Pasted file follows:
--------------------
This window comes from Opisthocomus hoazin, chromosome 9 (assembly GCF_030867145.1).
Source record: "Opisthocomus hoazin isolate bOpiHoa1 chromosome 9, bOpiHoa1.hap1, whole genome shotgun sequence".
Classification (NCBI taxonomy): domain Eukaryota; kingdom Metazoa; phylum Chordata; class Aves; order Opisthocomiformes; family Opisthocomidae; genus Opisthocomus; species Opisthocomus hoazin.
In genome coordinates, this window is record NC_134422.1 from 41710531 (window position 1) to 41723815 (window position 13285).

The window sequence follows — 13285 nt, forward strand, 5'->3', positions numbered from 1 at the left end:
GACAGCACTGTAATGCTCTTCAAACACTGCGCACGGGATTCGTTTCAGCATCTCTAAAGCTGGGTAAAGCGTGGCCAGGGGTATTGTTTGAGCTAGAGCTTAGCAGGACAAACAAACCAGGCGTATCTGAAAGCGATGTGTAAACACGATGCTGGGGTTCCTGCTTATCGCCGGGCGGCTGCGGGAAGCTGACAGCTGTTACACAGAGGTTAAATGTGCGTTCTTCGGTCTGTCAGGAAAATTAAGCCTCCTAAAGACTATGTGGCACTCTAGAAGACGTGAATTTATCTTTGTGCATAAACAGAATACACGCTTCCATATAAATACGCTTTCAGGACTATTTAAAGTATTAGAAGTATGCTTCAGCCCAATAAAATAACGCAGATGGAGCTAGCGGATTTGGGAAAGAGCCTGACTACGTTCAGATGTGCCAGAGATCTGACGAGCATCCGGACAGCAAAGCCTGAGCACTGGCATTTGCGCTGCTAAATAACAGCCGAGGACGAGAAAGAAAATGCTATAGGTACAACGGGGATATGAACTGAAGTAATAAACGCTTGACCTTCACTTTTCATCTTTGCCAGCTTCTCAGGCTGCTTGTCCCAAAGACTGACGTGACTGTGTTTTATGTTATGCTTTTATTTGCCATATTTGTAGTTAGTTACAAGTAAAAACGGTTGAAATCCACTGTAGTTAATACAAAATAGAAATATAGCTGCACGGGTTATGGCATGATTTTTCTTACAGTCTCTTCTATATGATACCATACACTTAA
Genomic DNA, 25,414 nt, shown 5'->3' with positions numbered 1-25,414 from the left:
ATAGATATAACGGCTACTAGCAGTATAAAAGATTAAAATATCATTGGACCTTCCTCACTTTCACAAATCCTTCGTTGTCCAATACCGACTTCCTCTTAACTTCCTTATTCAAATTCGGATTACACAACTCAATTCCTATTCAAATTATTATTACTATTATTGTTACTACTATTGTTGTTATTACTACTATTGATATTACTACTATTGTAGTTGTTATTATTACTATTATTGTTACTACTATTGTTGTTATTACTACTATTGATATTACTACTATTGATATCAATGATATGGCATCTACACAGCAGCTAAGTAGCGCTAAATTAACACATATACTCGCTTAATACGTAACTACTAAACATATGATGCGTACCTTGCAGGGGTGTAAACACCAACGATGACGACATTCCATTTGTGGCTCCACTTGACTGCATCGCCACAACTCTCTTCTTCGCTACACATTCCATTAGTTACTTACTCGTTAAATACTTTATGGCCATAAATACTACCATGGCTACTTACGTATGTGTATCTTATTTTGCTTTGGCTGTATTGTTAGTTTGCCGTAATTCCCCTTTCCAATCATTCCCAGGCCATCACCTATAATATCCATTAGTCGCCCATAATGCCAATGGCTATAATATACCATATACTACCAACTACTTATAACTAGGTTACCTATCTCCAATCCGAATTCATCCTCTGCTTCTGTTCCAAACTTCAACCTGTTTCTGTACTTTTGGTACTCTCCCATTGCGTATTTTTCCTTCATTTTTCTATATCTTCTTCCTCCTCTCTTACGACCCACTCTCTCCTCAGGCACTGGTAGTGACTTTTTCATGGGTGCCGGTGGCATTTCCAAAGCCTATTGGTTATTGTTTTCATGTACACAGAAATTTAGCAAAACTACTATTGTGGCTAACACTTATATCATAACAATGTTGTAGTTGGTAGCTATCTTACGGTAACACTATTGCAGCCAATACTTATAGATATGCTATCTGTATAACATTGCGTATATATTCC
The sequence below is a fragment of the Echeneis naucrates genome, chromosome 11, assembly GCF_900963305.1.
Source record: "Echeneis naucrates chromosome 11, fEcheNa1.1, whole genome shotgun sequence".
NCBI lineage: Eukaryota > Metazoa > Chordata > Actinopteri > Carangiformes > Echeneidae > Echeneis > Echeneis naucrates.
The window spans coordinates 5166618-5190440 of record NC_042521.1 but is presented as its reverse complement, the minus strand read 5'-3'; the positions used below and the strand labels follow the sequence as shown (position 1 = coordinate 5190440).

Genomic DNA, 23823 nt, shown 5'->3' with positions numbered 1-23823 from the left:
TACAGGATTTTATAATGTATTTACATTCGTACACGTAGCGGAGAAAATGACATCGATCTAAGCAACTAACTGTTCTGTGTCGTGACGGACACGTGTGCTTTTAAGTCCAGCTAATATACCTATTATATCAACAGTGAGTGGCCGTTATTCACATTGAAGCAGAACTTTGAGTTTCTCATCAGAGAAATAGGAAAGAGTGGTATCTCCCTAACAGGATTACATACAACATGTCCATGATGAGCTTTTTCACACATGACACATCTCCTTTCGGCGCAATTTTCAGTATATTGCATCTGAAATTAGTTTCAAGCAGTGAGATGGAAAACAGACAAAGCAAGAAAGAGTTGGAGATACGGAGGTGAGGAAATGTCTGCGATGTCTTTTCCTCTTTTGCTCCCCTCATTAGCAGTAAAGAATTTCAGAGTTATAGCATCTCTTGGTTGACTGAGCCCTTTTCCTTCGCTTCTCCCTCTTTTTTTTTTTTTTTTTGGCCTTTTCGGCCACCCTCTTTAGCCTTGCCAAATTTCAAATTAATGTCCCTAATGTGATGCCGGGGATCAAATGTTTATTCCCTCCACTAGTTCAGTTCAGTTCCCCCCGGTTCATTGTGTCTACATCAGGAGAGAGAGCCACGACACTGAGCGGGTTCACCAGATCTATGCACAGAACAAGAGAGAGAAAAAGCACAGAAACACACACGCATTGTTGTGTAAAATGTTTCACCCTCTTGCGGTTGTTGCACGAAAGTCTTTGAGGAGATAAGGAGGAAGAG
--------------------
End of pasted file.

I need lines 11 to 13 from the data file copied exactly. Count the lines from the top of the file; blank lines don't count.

NCBI lineage: Eukaryota > Metazoa > Chordata > Actinopteri > Carangiformes > Echeneidae > Echeneis > Echeneis naucrates.
The window spans coordinates 5166618-5190440 of record NC_042521.1 but is presented as its reverse complement, the minus strand read 5'-3'; the positions used below and the strand labels follow the sequence as shown (position 1 = coordinate 5190440).

Genomic DNA, 23823 nt, shown 5'->3' with positions numbered 1-23823 from the left: